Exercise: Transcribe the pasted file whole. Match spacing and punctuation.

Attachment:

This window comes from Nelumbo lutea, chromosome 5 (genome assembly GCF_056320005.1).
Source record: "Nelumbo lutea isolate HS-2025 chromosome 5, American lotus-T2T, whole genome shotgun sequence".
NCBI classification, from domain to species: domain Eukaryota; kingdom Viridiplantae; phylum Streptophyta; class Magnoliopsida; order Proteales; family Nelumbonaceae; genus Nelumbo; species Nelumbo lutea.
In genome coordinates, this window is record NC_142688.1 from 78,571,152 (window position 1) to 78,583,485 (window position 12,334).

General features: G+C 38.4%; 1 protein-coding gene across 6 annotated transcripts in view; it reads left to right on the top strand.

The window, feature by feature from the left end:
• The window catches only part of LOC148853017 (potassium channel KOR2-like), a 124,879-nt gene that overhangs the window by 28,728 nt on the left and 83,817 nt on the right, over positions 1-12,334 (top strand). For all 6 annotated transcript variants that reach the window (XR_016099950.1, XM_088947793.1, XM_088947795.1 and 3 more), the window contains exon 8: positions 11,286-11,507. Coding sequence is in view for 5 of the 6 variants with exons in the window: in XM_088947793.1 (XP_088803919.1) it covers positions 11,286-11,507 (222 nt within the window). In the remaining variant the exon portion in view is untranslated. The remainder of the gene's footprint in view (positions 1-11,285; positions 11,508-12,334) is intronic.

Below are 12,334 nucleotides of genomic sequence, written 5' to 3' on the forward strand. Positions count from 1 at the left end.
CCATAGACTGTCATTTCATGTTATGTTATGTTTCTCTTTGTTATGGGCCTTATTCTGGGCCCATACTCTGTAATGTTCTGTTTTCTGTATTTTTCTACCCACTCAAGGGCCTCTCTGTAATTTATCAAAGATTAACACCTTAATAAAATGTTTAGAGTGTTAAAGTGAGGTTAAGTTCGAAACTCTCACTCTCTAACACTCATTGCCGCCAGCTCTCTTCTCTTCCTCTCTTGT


This window comes from Nelumbo lutea, chromosome 5 (genome assembly GCF_056320005.1).
Source record: "Nelumbo lutea isolate HS-2025 chromosome 5, American lotus-T2T, whole genome shotgun sequence".
NCBI classification, from domain to species: domain Eukaryota; kingdom Viridiplantae; phylum Streptophyta; class Magnoliopsida; order Proteales; family Nelumbonaceae; genus Nelumbo; species Nelumbo lutea.
In genome coordinates, this window is record NC_142688.1 from 78,571,152 (window position 1) to 78,583,485 (window position 12,334).

General features: G+C 38.4%; 1 protein-coding gene across 6 annotated transcripts in view; it reads left to right on the top strand.

The window, feature by feature from the left end:
• The window catches only part of LOC148853017 (potassium channel KOR2-like), a 124,879-nt gene that overhangs the window by 28,728 nt on the left and 83,817 nt on the right, over positions 1-12,334 (top strand). For all 6 annotated transcript variants that reach the window (XR_016099950.1, XM_088947793.1, XM_088947795.1 and 3 more), the window contains exon 8: positions 11,286-11,507. Coding sequence is in view for 5 of the 6 variants with exons in the window: in XM_088947793.1 (XP_088803919.1) it covers positions 11,286-11,507 (222 nt within the window). In the remaining variant the exon portion in view is untranslated. The remainder of the gene's footprint in view (positions 1-11,285; positions 11,508-12,334) is intronic.

Below are 12,334 nucleotides of genomic sequence, written 5' to 3' on the forward strand. Positions count from 1 at the left end.
CCATAGACTGTCATTTCATGTTATGTTATGTTTCTCTTTGTTATGGGCCTTATTCTGGGCCCATACTCTGTAATGTTCTGTTTTCTGTATTTTTCTACCCACTCAAGGGCCTCTCTGTAATTTATCAAAGATTAACACCTTAATAAAATGTTTAGAGTGTTAAAGTGAGGTTAAGTTCGAAACTCTCACTCTCTAACACTCATTGCCGCCAGCTCTCTTCTCTTCCTCTCTTGT